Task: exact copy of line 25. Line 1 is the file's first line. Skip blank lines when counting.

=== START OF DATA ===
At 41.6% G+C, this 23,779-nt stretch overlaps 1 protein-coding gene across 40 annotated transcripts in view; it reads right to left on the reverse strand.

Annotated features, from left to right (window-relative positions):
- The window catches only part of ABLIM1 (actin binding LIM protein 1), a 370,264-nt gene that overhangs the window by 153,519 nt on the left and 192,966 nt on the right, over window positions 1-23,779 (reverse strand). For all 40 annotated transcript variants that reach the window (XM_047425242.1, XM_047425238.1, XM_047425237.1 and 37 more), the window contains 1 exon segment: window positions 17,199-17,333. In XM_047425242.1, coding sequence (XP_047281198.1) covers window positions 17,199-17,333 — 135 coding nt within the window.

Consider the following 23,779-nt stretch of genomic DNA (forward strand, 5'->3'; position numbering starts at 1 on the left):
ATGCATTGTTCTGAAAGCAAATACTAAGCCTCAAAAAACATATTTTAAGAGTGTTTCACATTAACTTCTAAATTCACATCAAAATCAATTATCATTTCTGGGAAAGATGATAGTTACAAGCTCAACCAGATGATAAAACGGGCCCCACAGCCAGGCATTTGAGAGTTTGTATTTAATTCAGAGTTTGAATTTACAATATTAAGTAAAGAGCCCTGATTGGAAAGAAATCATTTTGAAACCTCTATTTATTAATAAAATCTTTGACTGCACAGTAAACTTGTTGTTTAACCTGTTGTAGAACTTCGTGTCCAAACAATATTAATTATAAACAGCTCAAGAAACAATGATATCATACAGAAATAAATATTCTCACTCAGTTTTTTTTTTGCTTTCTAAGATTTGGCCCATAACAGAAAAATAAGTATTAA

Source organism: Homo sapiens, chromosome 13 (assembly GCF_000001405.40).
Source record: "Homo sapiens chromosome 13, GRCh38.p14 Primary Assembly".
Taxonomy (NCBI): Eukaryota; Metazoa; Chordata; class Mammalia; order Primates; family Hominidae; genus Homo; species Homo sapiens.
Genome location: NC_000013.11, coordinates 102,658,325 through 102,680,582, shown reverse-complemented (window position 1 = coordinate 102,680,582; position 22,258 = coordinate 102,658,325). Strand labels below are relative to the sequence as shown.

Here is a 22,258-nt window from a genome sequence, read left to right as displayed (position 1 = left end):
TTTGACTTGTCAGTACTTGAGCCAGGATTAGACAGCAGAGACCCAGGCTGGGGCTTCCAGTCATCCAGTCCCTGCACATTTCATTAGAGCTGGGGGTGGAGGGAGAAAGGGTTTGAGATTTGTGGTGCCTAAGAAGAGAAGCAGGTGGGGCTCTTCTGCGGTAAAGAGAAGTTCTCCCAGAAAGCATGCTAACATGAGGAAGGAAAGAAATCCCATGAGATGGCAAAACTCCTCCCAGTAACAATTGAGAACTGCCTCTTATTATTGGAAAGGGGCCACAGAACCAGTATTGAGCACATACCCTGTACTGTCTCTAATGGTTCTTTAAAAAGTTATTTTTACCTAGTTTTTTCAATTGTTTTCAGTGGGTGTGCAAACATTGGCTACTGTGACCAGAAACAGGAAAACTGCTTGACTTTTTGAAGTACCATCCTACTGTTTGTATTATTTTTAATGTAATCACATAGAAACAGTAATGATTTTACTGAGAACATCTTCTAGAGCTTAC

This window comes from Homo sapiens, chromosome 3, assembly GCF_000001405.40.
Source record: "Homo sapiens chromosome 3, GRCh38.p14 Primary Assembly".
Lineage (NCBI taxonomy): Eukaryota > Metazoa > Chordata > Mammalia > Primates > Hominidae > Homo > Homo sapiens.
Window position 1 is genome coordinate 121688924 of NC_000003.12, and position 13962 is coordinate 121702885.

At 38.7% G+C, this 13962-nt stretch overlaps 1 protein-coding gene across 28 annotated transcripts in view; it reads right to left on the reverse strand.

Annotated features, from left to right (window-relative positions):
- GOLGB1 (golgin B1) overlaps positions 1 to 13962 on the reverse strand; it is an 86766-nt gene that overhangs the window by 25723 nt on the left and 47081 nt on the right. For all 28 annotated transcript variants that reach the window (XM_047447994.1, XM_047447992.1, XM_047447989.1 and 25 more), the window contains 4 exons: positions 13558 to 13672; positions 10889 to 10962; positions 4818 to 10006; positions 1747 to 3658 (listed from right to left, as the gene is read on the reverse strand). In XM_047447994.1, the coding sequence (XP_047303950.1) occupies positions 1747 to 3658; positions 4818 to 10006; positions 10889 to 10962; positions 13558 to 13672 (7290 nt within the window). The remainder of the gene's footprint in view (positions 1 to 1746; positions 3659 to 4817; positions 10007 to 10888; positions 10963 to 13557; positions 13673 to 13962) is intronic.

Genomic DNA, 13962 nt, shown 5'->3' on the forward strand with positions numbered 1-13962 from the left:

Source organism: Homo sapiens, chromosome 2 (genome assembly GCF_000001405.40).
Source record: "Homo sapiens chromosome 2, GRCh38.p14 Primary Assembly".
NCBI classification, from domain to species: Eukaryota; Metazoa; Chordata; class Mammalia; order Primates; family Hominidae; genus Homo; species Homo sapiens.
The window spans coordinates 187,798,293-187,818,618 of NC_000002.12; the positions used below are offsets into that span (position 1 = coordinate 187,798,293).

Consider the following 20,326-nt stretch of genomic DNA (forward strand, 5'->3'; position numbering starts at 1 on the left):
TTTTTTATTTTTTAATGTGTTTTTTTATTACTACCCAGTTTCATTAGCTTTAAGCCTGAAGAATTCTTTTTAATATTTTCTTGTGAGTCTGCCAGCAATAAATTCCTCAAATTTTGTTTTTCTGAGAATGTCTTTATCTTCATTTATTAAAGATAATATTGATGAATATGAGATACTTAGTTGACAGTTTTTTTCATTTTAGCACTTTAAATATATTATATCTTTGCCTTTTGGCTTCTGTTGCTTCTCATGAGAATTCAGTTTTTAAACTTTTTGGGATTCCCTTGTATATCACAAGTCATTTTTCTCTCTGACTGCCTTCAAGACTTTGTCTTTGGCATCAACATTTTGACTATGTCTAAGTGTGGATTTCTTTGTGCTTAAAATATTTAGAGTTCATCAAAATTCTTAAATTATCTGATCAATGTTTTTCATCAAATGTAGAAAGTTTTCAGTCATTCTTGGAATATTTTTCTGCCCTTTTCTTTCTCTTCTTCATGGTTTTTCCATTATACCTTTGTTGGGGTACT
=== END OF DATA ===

TTTTTTATTTTTTAATGTGTTTTTTTATTACTACCCAGTTTCATTAGCTTTAAGCCTGAAGAATTCTTTTTAATATTTTCTTGTGAGTCTGCCAGCAATAAATTCCTCAAATTTTGTTTTTCTGAGAATGTCTTTATCTTCATTTATTAAAGATAATATTGATGAATATGAGATACTTAGTTGACAGTTTTTTTCATTTTAGCACTTTAAATATATTATATCTTTGCCTTTTGGCTTCTGTTGCTTCTCATGAGAATTCAGTTTTTAAACTTTTTGGGATTCCCTTGTATATCACAAGTCATTTTTCTCTCTGACTGCCTTCAAGACTTTGTCTTTGGCATCAACATTTTGACTATGTCTAAGTGTGGATTTCTTTGTGCTTAAAATATTTAGAGTTCATCAAAATTCTTAAATTATCTGATCAATGTTTTTCATCAAATGTAGAAAGTTTTCAGTCATTCTTGGAATATTTTTCTGCCCTTTTCTTTCTCTTCTTCATGGTTTTTCCATTATACCTTTGTTGGGGTACT